Today, these systems are being reformed in line with the aging of the population, economic trends, and changes in communities (family, community, workplace, etc.), but have they been adjusted for an emergency situation? In regard to this point, the Lehman Shock and the Great East Japan Earthquake in recent years can be useful examples that had a major impact on the lives of citizens and the environments supporting them, such as the economy, employment, urban environment and natural environment. Accordingly, temporary and emergency reforms were undertaken first, followed by policies and initiatives for recovery, stability, and improvement.
During economic and disaster risks such as the Lehman shock and the Great East Japan Earthquake, systems for normal times were once applied, but such systems were not sufficient to provide adequate relief. Therefore, emergency and temporary measures were taken. The systems for normal times failed owing to several reasons, including the need for urgency, limitations of the system (eligibility and qualification requirements, structure, content and level), lack of social resources to meet the needs, and insufficient supports for the system (human resources, organizational and financial affairs.)
Personally, I can recall as if it were yesterday how much I was shocked and saddened when I saw the scenes of the “dispatch workers’ village” in Hibiya Park, where many unemployed, homeless, and non-regular workers who had lost their jobs and homes came for advice during the Lehman Shock, and when I saw the human damage and property damage immediately after the Great East Japan Earthquake and the devastated urban and natural environments in the disaster-stricken areas. We found that the social security system in normal times cannot cope with rapid deterioration of the economic and employment environment and natural disasters.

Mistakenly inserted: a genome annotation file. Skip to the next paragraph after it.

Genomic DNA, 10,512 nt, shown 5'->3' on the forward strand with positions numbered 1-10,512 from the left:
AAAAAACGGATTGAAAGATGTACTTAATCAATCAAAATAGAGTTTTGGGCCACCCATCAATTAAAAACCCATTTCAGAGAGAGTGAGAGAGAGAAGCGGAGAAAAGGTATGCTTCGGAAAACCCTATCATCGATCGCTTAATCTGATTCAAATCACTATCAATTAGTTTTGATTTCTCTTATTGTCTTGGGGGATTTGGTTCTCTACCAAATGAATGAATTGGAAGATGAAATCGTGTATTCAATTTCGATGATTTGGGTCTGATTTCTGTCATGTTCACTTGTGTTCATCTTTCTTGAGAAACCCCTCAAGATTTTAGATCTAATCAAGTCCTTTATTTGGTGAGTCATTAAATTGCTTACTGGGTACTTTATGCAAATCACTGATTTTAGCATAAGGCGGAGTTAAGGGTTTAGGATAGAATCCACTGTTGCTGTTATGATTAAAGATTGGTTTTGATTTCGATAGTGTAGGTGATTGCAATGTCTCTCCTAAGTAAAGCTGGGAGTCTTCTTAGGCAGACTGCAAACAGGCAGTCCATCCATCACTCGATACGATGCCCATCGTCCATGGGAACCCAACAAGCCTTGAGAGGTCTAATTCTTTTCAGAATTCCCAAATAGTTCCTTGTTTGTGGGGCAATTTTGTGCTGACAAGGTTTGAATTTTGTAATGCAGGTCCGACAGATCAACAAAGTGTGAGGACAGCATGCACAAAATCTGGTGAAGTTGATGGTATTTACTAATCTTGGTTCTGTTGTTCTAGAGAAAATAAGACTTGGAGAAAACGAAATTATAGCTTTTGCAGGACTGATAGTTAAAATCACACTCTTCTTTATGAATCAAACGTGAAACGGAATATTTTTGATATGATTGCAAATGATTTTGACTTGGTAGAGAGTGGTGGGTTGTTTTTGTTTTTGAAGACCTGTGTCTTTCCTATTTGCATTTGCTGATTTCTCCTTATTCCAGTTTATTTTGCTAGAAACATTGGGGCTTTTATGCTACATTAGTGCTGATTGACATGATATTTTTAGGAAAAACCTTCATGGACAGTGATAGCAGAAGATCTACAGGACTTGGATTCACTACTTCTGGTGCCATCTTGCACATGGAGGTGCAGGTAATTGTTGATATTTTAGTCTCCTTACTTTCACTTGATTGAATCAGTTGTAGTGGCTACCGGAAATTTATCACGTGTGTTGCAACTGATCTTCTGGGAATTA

The Government of Japan has recognized that their systems are able to respond to anticipated risks which occur at a certain rate, but they cannot function adequately in times of emergency. Subsequently, institutional reforms centered on the second safety net were advanced after the Lehman Shock, and disaster legislation and subsequent social security reforms were conducted after the Great East Japan Earthquake. In my opinion, however, such reforms have not reached the satisfactory levels in terms of institutional design, content, and standards.
In this regard, it would be ideal to have a separate two-stage system to deal with risks in normal times and risks in times of emergency, as well as many other systems and social security systems including these.
New Coronavirus Countermeasures and Social Security
What about policies and measures for the new coronavirus pandemic? What should be done to ensure that people can live safely with security, for example, by supporting lives, daily living, and employment?
At present, there is no treatment or remedy for the new coronavirus. Therefore, social distancing to prevent infection and medical procedures to avoid risks from infected persons are taken as the main measures.